When I arrived at todays concert, I was greeted by the events coordinator, who couldn’t have been any nicer. They started by introducing themselves and then preceded to tell me how grateful they were at the center for me turning up, and Music in Hospital booking the concert.
I was told that one of the residents who’s name was Jean had special needs and was leaving today to go to another center. I am unsure why this was but they decided to throw her a party. I was warned that Jean loves to sing and not be put off by the constant singing out loud. I was told that the good news was that there would be lots of cake and orange juice, happy days.
I asked to see the room so I could judge what I needed to bring from the car. It was a small room, which didn’t require a PA system so I decided to just go ahead with an acoustic performance so it wouldn’t be too loud and the activity coordinator agreed with me.
There were around 15 to 20 people in a small room that was really hot. The clients seemed so interested in visitors and they staff were excellent. They were really engaging with the clients laughing and making jokes shouting out “who is up for the party?”
Apart from Jean that had special needs, which I believe, was Downs syndrome, the rest of the clients were just elderly, some in a wheelchairs some with Zimmer frames. Its always difficult to judge at this point how the crowd is going to be and what they are going to respond too.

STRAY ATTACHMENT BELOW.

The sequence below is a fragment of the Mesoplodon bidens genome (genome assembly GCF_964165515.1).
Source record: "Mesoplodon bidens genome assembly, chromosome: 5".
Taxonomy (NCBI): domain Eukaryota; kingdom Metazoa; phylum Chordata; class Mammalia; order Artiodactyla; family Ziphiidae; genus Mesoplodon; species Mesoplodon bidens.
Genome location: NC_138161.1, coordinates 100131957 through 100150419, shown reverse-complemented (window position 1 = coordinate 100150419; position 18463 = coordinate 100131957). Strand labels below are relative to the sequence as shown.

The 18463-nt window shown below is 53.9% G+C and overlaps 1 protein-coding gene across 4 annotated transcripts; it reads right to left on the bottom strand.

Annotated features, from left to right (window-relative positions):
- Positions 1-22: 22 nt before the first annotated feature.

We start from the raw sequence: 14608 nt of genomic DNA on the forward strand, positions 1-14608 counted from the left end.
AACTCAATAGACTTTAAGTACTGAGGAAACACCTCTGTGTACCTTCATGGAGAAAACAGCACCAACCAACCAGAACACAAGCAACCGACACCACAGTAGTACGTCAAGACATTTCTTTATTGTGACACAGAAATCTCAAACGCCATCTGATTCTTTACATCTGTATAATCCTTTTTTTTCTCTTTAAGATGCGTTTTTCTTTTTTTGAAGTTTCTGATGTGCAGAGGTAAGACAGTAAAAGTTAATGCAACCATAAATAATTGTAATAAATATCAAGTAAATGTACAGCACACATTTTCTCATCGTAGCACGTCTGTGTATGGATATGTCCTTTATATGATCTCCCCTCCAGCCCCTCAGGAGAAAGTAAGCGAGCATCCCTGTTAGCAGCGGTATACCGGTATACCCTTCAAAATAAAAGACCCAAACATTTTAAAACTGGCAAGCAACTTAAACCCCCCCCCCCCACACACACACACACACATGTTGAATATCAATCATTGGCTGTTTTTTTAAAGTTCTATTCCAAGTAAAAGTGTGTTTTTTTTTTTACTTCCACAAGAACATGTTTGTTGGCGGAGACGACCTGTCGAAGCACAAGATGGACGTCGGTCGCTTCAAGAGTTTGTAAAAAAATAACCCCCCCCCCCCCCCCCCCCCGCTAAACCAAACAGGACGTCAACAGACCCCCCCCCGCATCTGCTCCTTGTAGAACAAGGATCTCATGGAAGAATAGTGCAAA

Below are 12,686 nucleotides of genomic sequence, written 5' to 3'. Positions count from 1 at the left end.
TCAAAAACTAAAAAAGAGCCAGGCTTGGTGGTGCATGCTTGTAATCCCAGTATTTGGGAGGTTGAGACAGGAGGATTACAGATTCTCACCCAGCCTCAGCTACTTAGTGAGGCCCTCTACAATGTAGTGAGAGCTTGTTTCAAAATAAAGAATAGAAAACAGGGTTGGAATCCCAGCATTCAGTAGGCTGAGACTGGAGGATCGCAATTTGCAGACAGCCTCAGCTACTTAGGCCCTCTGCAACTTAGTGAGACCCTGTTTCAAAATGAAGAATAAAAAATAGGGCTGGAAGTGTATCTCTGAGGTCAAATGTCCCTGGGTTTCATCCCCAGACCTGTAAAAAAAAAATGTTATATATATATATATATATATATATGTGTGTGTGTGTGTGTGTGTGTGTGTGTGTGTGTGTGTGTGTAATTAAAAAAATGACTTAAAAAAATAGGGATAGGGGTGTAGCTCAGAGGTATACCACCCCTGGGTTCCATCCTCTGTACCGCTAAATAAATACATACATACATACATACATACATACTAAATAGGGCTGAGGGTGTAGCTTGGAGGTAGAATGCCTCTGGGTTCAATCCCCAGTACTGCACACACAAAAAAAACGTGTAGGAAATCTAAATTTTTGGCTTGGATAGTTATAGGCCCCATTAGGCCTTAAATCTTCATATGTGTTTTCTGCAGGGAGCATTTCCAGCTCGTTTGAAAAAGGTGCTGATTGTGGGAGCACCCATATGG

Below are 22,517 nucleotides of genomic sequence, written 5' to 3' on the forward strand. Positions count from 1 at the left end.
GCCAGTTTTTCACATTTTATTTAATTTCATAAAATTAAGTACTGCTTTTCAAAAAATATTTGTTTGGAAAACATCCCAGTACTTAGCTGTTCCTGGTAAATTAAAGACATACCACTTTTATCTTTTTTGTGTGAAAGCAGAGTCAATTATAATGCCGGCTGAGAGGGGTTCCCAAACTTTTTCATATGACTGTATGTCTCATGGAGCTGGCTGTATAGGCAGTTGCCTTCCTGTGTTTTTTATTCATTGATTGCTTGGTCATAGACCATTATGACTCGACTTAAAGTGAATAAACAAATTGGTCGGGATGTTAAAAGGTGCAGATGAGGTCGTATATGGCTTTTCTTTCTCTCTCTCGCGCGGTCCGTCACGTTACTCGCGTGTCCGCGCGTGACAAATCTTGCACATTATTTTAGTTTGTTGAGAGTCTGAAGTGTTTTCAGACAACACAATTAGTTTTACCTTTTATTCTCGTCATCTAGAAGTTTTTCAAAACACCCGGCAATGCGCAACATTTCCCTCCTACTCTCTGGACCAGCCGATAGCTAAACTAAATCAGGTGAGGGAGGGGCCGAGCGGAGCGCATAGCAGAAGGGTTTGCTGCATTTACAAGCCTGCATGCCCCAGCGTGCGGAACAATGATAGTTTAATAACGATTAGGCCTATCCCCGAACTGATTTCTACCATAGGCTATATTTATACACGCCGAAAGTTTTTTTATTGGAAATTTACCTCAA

The best way to plan for this is to have a large section of material ready to swap round. I decided to start the concert with Dock of the Bay by Ottis Redding. I find this is a good song to start with, as nearly everyone knows it.
I judge how the audience react too this genre by watching them while I sing. Generally I can see people tap their feet, then mime the lyrics. If I see these two signs I know it’s a good start, which can then be hopefully backed up, with the round of applause at the end.
Each song I play, I tend to give them a little piece of information with the songs, such as when it was written, what it is about or the reason why I was playing this today.
I have seen the audience really lap up the conversation aspects of what the songs are about and really engage with what they know and can share. It is important to be able to rein it in. I found that sometimes with clients who may have special needs they really wish to tell you everything they know about the songs and can sometimes get carried away wit the conversation. It’s important to be able to gentle nudge the performance back on track by agreeing with them and telling them directly what the next song is.
Overall the concert was a success; there was lots of singing, lots of laughter and lots of people cheering after the songs. The Events organiser asked if it was possible to ask for me by name as they said the clients had giving me glowing reports.
I was keen to discuss music with the clients by I find that after the performance the staff are keen to move the clients to their rooms or other activities. I think if I am to gather more information on what the therapeutic benefits are of the performances I will need to book time with the staff or some stakeholders to gather some details on this.